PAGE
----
Mr. Ruxin led off with the story of Sandy Koufax and Don Drysdale’s decision to negotiate their contracts with the Dodgers together in 1966. After an amazing season by both players, Dodgers management met with the two separately and used their demands against each other. The two stars then sat down for dinner and discussed their contract issues, when Drysdale’s first wife, Ginger, suggested that they negotiate together. Like any good husband would do, Don listened to his wife and the dynamic duo battled the Dodgers together. Koufax and Drysdale did not like management’s stance on their contracts and they decided to not report to spring training. In the mean time, the Dodgers trashed the two stars and their tactics and staged a public relations war against the two in the media. After four weeks, Koufax told Drysdale he could negotiate new deals for the both of them. Koufax ended up getting $125,000 and Drysdale $110,000, which were the two highest salaries in baseball at the time. This story is important because it represented one of the first situations in baseball where contracts were collectively negotiated between players and management. The ramifications and fallout from that deal opened up the eyes of everyone involved in MLB and helped create the first ever collective bargaining agreement in professional sports in 1968 (emphasis added).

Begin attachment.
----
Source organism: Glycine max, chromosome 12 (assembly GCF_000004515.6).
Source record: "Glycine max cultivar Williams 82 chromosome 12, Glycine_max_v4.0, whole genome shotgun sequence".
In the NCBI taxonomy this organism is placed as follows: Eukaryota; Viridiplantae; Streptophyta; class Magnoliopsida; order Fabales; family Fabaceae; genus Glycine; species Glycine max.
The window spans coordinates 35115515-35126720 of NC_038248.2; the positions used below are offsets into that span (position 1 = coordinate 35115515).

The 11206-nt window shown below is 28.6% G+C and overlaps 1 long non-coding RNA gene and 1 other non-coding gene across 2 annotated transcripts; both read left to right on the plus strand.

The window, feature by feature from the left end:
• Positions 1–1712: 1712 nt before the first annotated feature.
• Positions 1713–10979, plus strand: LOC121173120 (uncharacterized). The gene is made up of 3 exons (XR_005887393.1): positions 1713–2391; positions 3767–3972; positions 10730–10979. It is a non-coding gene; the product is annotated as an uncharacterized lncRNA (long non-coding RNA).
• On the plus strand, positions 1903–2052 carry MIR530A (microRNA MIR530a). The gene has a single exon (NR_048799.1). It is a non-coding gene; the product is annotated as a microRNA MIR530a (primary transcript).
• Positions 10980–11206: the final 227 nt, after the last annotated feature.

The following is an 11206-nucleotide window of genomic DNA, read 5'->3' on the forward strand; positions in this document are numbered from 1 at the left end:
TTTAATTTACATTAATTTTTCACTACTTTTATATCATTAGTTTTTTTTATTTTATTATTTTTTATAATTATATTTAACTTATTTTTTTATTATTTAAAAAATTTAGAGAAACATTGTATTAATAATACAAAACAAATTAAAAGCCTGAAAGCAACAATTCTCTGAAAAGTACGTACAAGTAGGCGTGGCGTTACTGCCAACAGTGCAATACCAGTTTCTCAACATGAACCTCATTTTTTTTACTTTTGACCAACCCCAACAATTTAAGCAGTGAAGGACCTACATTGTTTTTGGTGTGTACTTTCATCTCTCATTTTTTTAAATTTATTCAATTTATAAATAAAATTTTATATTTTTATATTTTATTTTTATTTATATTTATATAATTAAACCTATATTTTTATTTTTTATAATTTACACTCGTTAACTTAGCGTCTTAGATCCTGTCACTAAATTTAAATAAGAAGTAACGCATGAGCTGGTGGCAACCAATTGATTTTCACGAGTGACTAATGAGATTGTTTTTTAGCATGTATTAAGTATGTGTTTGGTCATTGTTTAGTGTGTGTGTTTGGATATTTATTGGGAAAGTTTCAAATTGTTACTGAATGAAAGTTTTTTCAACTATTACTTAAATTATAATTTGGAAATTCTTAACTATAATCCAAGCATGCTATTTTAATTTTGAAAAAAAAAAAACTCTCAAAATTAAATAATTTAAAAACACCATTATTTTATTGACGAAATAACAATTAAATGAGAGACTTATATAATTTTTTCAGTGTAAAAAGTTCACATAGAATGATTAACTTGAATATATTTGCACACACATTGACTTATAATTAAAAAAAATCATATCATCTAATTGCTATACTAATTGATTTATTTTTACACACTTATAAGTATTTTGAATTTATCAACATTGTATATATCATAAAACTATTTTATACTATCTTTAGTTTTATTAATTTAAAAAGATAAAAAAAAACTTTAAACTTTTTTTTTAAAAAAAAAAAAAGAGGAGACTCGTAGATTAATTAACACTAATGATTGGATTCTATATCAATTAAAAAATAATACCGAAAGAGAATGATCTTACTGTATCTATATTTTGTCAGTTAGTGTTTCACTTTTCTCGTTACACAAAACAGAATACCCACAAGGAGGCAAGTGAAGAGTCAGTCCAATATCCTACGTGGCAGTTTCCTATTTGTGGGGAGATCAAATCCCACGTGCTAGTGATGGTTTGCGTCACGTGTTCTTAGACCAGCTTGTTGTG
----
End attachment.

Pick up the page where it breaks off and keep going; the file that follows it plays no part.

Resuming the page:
Following Mr. Ruxin, Gabe Feldman addressed the group. Each speaker had about 10-15 minutes to speak, which was followed by questions from the audience. The four panelists complimented each other very well and hit on many of the major areas that will be mentioned at MLB collective bargaining negotiations.